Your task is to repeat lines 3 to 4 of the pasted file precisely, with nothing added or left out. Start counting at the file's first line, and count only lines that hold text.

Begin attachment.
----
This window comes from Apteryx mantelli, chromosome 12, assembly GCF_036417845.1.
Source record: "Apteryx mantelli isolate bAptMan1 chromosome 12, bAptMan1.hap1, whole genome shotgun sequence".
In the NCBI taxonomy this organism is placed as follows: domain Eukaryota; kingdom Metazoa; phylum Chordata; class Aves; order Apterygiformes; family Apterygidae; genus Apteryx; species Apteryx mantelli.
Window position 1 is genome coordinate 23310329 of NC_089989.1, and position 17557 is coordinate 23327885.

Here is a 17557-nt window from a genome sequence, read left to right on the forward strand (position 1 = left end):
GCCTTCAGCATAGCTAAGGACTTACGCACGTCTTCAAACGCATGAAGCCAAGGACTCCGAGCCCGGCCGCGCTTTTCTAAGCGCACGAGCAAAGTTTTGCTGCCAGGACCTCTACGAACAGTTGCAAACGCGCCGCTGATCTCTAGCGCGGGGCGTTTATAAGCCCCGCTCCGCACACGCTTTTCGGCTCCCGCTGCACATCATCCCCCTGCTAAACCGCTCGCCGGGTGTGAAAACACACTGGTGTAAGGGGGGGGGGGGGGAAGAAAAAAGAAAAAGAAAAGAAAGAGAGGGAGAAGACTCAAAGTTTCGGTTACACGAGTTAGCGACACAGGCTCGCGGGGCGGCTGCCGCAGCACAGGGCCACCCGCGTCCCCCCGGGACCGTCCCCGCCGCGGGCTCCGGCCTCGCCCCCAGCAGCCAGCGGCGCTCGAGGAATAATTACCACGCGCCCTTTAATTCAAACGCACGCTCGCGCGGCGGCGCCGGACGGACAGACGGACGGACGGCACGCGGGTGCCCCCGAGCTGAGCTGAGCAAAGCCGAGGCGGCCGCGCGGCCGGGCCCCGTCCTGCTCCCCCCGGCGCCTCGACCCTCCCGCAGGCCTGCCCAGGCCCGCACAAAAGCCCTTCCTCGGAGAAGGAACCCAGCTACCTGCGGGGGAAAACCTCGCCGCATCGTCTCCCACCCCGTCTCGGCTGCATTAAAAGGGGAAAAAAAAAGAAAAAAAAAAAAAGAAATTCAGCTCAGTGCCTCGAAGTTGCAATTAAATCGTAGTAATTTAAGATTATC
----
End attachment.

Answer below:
In the NCBI taxonomy this organism is placed as follows: domain Eukaryota; kingdom Metazoa; phylum Chordata; class Aves; order Apterygiformes; family Apterygidae; genus Apteryx; species Apteryx mantelli.
Window position 1 is genome coordinate 23310329 of NC_089989.1, and position 17557 is coordinate 23327885.